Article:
Only 12 Toronto high schools improved their scores from recent years, according to the Fraser Institute’s Report Card on Ontario’s Secondary Schools.The average rating for the city’s schools is 5.5, in contrast with the provincial average of 6.0.
However, TDSB spokesperson Ryan Bird says the ranking is not a well-rounded assessment of student performance.
“Test scores are just one piece of the whole process about a school,” Bird says. “It is really not indicative of anything but a standardized test for which there may be a number of reasons behind.”
The ranking uses test scores from the Ontario Secondary School Literacy Test (OSSLT) and the Grade Nine Assessment of Mathematics to give schools a score out of 10. Out of 676 high schools, Toronto’s St. Michael’s Choir School was ranked number one with a score of 9.7. Coming in at 10th place is Ursula Franklin Academy with a score of 9. Bloor Collegiate Institute scored 8.9 out of 10 and made it in the top 20. The good news stops there.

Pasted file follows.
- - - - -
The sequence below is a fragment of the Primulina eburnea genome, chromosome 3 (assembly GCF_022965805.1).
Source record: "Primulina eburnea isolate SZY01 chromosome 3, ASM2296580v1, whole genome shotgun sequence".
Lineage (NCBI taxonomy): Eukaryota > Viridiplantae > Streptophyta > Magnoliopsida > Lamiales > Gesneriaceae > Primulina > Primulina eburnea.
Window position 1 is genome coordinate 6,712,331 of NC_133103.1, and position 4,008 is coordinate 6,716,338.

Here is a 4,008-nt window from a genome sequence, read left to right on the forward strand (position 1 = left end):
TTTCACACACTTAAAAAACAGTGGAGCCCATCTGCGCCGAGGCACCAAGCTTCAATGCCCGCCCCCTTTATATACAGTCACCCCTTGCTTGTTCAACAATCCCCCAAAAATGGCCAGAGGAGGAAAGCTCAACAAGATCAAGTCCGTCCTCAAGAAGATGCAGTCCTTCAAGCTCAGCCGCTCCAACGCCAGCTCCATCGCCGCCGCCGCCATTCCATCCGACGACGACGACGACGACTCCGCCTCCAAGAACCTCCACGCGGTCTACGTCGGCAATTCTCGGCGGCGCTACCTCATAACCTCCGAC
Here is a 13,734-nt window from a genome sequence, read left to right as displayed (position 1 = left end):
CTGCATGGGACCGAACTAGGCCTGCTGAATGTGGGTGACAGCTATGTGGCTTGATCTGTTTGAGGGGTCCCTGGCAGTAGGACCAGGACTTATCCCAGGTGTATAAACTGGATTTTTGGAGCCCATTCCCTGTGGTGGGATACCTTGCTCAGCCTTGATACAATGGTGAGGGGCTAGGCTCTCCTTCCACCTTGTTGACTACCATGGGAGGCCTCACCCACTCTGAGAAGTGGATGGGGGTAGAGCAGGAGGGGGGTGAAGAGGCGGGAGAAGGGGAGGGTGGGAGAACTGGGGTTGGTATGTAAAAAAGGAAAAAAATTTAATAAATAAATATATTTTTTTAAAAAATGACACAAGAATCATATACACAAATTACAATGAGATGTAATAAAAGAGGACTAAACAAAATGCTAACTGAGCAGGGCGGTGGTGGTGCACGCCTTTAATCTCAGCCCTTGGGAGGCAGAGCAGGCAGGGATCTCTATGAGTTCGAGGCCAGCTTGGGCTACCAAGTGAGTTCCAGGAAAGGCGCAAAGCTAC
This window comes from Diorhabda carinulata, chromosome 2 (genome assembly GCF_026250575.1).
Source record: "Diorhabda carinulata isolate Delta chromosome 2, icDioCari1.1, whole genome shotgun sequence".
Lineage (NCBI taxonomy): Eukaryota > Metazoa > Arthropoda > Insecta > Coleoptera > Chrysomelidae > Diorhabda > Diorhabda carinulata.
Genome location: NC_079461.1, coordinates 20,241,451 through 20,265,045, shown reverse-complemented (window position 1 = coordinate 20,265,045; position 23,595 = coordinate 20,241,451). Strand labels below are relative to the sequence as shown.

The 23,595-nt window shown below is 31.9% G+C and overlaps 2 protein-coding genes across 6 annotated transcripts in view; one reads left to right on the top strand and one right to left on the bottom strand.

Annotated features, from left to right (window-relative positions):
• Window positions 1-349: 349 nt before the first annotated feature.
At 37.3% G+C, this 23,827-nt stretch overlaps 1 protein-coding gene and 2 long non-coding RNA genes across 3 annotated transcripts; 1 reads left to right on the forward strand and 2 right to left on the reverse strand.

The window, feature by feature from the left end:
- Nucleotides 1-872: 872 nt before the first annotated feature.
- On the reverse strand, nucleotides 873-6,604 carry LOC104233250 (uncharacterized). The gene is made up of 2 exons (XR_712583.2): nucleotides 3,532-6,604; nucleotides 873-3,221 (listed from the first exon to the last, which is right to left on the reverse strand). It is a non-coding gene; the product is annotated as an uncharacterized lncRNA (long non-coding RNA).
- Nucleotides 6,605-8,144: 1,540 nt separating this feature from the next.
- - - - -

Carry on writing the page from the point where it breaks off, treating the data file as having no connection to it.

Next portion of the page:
The ranking also puts scores against the provincial average. Even if a school raises its average from previous years, they are not classified as showing improvement if they do not go above the provincial average.
The Fraser Institute considers students with special needs, parent income and students who are English language learners. Gary Wheeler, spokesperson for Ontario’s Ministry of Education says that other factors like instructional leadership, school climate, school safety and the individualized assessment done by teachers must also be analyzed. He says that putting schools and school boards against each other is counter-productive.
“The purpose of these large scale provincial assessments is to improve student learning not rank schools,” Wheeler says.
Many real estate brokers include Fraser Institute’s ratings when marketing properties.
“If parents are looking at entering a school I would encourage them to go to the school,” Bird says. “Talk to the staff, talk to the principal there, talk to the parents and really get to know the school beyond just one number.”